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Friday, October 26, 2012

Helping kids to Let their Imagination Loose--laughing all the way

A presentation for Keystone State Reading Association by Kitty Griffin

 Use the familiar to help unlock the imagination. Take what you know and begin to s---t------r--------e----------t------------------c------------------h as far a you can. If you find yourself laughing, you're on the right track. Bounce!

 There was an old lady who swallowed a fly…I don’t know why she swallowed that fly.
Wait a minute! This isn’t just an old lady she should have a name. Now, let’s giggle. What if her name is Ida Swallow? Names can really help pull out the smiles.
Now, let’s push this into a tall tale. We know she swallows a fly, a spider, a bird, a cat, a dog, and a hog. What if you create a super hero who helps save all of the critters she’s swallowed?
Now you play what if…
What if the hero gives her a bowl of Grandpa Chickenpops Stinky Soup, it’s so stinky that you throw up just smelling it?
Or what if the hero tickles Old Lady Swallow with a special feather and she sneezes them out?

Create your own tall tale!
Give your student a problem or a list of problems that they will be familiar with.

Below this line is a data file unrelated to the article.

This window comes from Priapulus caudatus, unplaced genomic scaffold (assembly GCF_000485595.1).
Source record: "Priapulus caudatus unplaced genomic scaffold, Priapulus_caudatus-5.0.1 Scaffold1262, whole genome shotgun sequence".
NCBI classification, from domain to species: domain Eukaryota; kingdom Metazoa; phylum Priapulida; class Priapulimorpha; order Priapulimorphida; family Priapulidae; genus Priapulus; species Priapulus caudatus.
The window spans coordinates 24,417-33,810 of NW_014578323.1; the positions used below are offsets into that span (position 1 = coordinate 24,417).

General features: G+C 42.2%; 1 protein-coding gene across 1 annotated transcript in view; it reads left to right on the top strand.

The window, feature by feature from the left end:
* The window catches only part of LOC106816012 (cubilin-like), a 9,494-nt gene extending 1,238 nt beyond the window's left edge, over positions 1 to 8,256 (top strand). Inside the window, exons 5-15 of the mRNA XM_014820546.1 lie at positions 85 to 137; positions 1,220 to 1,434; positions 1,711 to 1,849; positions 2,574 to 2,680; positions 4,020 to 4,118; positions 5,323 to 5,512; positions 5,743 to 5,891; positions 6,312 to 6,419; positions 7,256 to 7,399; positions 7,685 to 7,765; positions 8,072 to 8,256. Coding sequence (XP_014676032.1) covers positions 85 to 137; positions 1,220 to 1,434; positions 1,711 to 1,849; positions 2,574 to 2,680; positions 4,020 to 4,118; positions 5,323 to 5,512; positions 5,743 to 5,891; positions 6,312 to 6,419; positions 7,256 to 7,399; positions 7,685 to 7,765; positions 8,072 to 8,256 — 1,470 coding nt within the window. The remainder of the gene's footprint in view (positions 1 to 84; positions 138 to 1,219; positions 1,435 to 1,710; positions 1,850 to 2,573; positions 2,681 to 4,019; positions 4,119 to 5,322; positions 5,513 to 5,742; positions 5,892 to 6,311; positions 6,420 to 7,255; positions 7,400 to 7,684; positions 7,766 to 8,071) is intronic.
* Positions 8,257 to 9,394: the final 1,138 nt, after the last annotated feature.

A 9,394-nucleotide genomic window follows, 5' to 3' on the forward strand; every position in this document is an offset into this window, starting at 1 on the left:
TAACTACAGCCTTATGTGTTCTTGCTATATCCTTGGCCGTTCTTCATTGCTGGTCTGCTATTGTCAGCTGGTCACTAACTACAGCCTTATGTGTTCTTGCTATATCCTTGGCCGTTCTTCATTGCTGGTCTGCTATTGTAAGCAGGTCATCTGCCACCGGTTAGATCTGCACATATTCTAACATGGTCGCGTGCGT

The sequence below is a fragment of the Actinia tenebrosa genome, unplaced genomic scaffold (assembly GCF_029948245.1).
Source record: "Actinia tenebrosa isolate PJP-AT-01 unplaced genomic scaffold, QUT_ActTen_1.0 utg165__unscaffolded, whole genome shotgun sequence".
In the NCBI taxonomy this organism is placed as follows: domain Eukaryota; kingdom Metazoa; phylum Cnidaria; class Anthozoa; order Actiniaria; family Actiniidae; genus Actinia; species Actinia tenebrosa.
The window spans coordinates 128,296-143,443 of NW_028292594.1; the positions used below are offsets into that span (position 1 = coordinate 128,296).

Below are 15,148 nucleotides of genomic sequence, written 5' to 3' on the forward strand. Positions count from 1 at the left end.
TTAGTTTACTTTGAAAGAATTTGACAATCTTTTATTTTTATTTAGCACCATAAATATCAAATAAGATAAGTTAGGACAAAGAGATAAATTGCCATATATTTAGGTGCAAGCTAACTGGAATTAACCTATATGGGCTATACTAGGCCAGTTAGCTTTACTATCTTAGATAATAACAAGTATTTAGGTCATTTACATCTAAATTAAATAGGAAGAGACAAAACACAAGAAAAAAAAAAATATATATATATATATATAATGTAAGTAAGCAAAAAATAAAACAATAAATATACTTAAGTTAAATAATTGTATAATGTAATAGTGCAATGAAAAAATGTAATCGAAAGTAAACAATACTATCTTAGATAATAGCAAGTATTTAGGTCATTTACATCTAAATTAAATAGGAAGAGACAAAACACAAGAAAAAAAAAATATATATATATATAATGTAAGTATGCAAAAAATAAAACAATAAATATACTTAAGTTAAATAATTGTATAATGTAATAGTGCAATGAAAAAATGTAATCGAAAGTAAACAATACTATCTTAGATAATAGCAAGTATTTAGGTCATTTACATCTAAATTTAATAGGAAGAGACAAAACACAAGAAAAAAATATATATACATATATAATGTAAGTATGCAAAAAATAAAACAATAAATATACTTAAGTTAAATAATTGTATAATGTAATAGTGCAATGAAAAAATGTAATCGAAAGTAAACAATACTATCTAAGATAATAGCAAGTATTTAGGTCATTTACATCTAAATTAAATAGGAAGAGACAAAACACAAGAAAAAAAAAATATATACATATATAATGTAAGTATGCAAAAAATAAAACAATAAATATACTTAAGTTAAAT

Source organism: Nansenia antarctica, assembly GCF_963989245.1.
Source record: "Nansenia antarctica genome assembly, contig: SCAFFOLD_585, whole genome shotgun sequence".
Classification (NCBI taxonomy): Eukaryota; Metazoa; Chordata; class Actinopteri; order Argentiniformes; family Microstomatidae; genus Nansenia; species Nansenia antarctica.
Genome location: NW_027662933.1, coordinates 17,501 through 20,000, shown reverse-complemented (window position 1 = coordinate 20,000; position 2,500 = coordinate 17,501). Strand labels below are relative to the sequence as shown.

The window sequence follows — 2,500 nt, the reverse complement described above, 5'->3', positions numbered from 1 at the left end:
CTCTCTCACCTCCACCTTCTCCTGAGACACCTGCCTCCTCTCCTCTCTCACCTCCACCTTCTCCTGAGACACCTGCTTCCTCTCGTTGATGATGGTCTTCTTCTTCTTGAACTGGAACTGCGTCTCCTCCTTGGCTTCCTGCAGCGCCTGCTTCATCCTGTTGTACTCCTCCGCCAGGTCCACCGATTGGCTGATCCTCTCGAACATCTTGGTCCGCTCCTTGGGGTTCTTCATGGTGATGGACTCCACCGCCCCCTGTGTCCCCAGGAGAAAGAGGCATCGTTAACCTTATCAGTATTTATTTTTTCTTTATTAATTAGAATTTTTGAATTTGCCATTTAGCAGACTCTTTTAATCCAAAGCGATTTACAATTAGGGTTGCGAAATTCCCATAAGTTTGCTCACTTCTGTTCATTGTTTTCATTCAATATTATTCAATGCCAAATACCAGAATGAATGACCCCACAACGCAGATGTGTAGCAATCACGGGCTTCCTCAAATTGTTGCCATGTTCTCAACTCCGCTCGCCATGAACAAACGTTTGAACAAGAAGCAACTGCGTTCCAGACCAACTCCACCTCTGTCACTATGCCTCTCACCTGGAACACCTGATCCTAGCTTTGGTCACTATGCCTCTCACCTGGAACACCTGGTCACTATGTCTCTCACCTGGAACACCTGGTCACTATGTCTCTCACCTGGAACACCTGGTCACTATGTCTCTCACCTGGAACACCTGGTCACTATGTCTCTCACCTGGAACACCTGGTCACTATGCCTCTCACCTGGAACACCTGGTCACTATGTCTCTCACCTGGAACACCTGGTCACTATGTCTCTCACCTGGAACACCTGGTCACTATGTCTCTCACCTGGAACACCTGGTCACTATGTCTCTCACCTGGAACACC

Global warming, water pollution, poor nutrition, etc.
Have them think carefully about a super hero who could help solve that problem. A good name is important. What makes them super? Or is it just a regular kid who has one special ability? Maybe it can be more than one kid.
Your character has a problem.
What will the character do to solve the problem?
How difficult can you make the situation for your character?

Fun with Fairy Tales
Let your students pick a favorite fairy tale and bounce it! Change the main character. What if in Red Riding Hood the Wolf was really kind and suspected that Little Red was after Granny’s hidden money?
What if the Three Little Pigs were bullies, trying to take over the neighborhood? Give them names like Spike, Pounce, and Chopper. Do you see how that changes the story?
Make a change in Jack and the Beanstalk by making Jack a Jackie. What if she sold the cow for magic potatoes that led down into the ground where a magic dwarf lived?
There is a reason children love to see the familiar flipped. Give them a chance to do the flipping. But always remind them, start with a good character and make sure your character has an interesting problem. Using the familiar can help lead them into all sorts of fun mischief.

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